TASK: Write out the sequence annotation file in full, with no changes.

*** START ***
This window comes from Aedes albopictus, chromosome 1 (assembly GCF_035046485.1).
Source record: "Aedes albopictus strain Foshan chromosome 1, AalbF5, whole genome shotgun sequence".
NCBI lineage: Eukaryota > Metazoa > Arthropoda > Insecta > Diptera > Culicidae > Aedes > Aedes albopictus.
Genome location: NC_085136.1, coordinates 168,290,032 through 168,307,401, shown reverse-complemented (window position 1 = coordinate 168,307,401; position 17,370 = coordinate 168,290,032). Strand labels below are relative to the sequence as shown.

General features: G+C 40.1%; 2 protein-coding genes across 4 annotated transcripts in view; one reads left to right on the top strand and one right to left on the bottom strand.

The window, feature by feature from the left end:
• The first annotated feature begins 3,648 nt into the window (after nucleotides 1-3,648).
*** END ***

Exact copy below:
This window comes from Aedes albopictus, chromosome 1 (assembly GCF_035046485.1).
Source record: "Aedes albopictus strain Foshan chromosome 1, AalbF5, whole genome shotgun sequence".
NCBI lineage: Eukaryota > Metazoa > Arthropoda > Insecta > Diptera > Culicidae > Aedes > Aedes albopictus.
Genome location: NC_085136.1, coordinates 168,290,032 through 168,307,401, shown reverse-complemented (window position 1 = coordinate 168,307,401; position 17,370 = coordinate 168,290,032). Strand labels below are relative to the sequence as shown.

General features: G+C 40.1%; 2 protein-coding genes across 4 annotated transcripts in view; one reads left to right on the top strand and one right to left on the bottom strand.

The window, feature by feature from the left end:
• The first annotated feature begins 3,648 nt into the window (after nucleotides 1-3,648).